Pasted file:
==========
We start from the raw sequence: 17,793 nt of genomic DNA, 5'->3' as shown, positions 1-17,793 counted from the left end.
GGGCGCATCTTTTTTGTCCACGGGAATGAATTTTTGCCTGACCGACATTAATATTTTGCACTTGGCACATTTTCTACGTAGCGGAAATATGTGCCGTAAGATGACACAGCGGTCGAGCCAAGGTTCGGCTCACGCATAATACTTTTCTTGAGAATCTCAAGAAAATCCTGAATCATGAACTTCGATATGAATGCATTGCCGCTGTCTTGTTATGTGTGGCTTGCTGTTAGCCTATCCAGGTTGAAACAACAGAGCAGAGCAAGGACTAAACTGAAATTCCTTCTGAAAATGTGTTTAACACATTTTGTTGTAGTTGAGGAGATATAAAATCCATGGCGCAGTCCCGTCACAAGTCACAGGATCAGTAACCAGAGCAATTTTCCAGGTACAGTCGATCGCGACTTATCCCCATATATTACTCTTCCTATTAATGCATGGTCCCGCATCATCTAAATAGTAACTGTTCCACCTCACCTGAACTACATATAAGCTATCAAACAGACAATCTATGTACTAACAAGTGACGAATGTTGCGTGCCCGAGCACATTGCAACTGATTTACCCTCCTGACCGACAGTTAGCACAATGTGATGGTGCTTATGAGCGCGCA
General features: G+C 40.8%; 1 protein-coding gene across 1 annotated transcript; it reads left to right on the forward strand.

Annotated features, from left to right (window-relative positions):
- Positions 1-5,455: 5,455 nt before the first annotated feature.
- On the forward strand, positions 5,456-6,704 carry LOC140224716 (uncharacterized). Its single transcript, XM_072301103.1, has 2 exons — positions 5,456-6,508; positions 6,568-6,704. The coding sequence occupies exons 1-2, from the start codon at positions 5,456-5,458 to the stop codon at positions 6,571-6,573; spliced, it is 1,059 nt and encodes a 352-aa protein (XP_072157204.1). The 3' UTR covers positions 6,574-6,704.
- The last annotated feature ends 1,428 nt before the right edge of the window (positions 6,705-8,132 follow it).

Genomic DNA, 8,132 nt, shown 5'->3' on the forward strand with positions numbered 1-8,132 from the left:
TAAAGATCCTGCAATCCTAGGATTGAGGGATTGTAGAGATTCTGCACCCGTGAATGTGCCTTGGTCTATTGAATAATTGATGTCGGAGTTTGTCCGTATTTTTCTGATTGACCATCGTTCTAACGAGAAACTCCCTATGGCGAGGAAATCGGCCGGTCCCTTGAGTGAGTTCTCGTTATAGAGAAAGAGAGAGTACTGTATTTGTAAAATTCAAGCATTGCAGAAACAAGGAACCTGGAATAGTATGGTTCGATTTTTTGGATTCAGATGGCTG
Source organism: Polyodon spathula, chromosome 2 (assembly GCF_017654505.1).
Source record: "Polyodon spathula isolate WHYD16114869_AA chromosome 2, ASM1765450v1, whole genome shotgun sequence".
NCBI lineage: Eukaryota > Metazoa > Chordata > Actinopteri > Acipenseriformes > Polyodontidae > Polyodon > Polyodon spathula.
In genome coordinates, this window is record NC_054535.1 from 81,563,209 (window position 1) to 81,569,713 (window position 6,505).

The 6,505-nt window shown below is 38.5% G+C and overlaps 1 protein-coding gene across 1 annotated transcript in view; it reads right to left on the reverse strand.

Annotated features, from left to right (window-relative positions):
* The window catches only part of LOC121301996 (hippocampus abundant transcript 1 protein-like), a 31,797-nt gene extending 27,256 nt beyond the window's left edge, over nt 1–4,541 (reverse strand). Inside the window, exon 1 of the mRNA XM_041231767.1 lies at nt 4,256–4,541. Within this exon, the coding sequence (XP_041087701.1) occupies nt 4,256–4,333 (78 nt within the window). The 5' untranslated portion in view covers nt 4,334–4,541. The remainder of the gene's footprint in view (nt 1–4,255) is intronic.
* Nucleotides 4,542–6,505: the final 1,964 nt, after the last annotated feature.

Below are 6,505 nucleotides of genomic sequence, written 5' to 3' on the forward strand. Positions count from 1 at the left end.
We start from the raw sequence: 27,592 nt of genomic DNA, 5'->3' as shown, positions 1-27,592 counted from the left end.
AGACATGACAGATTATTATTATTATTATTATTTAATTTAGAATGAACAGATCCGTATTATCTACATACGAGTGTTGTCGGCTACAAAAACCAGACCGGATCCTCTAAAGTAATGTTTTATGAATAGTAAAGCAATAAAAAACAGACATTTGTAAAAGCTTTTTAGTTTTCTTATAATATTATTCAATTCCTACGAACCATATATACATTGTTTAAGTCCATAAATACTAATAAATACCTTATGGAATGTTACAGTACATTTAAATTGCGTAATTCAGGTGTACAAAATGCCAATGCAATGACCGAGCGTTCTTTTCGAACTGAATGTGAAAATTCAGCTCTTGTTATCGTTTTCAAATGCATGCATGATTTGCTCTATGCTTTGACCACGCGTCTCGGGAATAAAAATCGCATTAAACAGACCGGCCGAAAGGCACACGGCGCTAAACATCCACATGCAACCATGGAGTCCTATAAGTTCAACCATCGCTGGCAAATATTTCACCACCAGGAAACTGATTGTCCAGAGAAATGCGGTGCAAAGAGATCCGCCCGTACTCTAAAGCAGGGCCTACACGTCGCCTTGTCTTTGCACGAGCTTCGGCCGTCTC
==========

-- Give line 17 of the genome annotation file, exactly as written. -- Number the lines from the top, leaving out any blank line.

* Nucleotides 4,542–6,505: the final 1,964 nt, after the last annotated feature.